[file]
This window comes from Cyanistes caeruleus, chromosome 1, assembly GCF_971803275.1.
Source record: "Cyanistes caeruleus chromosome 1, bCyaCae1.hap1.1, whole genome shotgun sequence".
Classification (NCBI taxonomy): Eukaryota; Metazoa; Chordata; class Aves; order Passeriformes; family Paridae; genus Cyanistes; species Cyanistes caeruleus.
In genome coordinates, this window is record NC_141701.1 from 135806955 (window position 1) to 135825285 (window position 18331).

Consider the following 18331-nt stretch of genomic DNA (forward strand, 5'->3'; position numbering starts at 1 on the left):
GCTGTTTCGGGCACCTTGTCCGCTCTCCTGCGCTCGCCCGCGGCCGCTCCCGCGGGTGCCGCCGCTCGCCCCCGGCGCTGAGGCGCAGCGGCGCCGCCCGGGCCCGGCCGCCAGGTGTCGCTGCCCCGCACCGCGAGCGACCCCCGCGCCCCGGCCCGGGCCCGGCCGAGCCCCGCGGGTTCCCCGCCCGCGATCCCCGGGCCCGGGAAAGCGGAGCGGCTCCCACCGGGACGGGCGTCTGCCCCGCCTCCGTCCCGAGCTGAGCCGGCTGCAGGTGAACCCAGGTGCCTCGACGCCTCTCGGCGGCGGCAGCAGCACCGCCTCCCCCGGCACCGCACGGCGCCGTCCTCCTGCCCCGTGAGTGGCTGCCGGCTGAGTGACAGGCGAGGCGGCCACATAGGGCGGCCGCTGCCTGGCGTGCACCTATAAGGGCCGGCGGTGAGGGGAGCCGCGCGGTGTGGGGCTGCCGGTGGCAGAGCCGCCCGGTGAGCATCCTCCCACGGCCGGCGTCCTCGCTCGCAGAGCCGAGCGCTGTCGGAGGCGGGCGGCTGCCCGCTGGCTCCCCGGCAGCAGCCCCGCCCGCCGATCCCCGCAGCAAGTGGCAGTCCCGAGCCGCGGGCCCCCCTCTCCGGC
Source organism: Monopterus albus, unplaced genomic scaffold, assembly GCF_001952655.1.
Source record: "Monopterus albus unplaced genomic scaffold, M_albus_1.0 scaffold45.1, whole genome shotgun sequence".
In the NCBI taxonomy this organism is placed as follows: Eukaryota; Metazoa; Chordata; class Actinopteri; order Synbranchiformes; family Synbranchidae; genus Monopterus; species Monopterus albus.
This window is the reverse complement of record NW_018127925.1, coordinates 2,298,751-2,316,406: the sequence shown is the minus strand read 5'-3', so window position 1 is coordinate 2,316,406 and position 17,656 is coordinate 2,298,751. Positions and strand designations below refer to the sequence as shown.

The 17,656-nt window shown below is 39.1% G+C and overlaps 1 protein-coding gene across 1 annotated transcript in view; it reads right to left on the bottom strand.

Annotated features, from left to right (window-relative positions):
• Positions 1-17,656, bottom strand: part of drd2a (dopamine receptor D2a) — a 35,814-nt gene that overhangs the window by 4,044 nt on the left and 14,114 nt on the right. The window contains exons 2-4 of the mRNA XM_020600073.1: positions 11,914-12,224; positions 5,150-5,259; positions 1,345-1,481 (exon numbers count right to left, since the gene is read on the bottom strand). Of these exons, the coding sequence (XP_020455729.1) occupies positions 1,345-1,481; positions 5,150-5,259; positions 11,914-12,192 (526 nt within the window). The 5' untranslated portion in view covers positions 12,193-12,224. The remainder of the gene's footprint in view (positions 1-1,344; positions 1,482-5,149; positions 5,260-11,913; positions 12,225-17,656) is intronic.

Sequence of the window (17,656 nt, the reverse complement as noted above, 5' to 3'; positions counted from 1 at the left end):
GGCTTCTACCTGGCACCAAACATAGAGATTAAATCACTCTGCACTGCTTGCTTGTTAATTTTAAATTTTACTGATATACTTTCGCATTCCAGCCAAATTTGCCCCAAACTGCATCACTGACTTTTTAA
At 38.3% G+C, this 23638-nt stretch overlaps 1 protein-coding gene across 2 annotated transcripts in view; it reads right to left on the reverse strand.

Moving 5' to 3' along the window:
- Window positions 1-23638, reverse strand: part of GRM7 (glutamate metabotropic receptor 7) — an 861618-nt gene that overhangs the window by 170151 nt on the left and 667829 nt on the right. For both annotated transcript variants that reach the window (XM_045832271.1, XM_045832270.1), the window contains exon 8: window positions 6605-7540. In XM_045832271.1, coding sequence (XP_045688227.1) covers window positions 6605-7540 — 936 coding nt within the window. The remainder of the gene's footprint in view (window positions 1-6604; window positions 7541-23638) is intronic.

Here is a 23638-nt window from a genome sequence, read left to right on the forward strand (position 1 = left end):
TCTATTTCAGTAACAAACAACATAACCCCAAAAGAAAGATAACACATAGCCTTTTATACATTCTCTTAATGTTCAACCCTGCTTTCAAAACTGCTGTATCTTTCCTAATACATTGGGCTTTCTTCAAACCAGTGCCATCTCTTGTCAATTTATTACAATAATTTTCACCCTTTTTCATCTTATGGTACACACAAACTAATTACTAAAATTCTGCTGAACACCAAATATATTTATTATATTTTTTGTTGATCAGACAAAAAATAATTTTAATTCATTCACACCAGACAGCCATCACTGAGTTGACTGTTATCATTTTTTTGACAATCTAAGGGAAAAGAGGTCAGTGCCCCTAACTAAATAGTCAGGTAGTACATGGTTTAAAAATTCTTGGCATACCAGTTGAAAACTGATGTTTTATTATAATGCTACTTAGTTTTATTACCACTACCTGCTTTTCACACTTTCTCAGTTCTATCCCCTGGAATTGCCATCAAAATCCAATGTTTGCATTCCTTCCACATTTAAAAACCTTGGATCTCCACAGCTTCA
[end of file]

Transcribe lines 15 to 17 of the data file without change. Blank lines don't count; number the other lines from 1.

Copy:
GGCTTCTACCTGGCACCAAACATAGAGATTAAATCACTCTGCACTGCTTGCTTGTTAATTTTAAATTTTACTGATATACTTTCGCATTCCAGCCAAATTTGCCCCAAACTGCATCACTGACTTTTTAA
At 38.3% G+C, this 23638-nt stretch overlaps 1 protein-coding gene across 2 annotated transcripts in view; it reads right to left on the reverse strand.

Moving 5' to 3' along the window: